Tuesday, September 13, 2016

#PlacemakingWeek in #Vancouver #walkbikeplaces

Thursday, September 8, 2016

Alissa Walker in Curbed
Our streets are killing us

In 2015, a staggering 35,092 people were killed on U.S. streets—a 7.2% increase from 2014. According to a report out this week, this year is on track to be even deadlier: Based on preliminary data, the National Safety Council predicts the number of traffic deaths has already increased an additional 9% percent in the first six months of 2016. Sadly, cities are seeing evidence of this trend first-hand on their sidewalks and crosswalks. In New York City, 16 cyclists have already been killed this year, more than the number of cyclists killed in all of 2015. Read more: Our streets are killing us - Curbed

Tuesday, September 6, 2016

From Congress for the New Urbanism
The morbid and mortal toll of sprawl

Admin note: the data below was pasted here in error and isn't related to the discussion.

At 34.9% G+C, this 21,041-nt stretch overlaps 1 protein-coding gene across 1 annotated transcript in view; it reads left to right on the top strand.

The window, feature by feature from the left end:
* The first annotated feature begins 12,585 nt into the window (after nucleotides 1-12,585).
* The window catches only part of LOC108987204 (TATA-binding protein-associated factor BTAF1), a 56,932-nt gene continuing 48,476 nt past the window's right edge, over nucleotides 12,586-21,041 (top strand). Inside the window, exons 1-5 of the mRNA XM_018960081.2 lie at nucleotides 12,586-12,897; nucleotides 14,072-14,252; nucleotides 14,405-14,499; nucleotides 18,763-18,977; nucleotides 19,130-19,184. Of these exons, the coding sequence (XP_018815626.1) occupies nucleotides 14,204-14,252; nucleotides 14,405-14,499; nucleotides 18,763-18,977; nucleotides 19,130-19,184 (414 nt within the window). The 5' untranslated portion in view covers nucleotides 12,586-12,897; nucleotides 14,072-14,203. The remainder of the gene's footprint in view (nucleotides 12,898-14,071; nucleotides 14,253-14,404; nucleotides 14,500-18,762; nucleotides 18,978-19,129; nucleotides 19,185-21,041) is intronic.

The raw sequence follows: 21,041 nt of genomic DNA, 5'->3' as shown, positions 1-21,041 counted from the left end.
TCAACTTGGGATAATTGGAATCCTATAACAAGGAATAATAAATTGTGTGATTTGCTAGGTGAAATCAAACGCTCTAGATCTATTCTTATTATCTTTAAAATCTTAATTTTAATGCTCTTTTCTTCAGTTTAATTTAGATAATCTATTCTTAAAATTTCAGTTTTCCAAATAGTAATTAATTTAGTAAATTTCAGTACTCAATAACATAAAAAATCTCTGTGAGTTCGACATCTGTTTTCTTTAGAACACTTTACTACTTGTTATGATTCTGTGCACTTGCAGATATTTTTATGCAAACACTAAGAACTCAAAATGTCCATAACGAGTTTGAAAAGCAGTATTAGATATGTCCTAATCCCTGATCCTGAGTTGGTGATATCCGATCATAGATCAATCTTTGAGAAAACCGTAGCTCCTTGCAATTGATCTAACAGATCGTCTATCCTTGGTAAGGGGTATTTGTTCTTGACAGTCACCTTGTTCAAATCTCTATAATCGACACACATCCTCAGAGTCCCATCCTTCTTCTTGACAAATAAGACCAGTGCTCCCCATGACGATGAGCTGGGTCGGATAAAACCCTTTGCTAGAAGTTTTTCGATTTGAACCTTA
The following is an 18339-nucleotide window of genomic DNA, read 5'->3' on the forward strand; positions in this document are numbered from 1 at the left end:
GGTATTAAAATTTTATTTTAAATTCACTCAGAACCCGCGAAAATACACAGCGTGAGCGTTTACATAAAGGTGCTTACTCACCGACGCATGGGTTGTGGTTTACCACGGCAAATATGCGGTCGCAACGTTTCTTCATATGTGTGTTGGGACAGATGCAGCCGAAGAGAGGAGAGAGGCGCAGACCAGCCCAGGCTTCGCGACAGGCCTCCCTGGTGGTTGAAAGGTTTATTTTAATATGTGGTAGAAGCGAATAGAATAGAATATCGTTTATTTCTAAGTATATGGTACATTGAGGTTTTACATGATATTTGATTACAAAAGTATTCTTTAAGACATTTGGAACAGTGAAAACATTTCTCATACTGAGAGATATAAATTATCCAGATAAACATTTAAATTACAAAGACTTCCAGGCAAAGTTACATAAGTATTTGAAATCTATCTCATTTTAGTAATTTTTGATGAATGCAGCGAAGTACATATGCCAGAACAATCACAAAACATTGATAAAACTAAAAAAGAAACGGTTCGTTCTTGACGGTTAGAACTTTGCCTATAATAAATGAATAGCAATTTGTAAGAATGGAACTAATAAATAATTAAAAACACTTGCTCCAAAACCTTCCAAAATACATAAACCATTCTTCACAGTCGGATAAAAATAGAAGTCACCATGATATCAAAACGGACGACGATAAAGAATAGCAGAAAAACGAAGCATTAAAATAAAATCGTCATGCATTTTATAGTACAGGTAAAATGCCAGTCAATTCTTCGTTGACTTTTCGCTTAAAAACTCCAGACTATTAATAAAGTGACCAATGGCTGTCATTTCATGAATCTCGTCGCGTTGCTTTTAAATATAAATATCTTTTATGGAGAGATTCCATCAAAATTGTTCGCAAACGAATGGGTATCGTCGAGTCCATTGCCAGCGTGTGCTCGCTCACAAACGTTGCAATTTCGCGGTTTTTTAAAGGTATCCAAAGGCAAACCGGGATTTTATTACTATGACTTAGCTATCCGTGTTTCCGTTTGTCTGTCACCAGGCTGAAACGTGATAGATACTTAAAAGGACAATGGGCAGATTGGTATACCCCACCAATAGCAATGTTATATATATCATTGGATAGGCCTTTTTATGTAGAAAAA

A federal report revealed that US traffic deaths have risen 9 percent over the last year and have totaled 19,100 in the first six months of 2016. More than 2.2 million people have been seriously injured in that time. The economic cost is estimated annually at $410 billion, or 2.3 percent of gross domestic product. The human cost is harder to calculate. They are the most frequent reason for fatality of children 5 and up and young adults. Much of the blame has been placed, predictably, on distracted and drunk driving and rising vehicle miles traveled. The “elephant in the living room,” the factor that nobody wants to talk about, is sprawl and the infrastructure of sprawl. The roads built to support sprawl, designed to modern safety standards, are contributors to the majority of US traffic deaths and injuries. Read more: The morbid and mortal toll of sprawl | CNU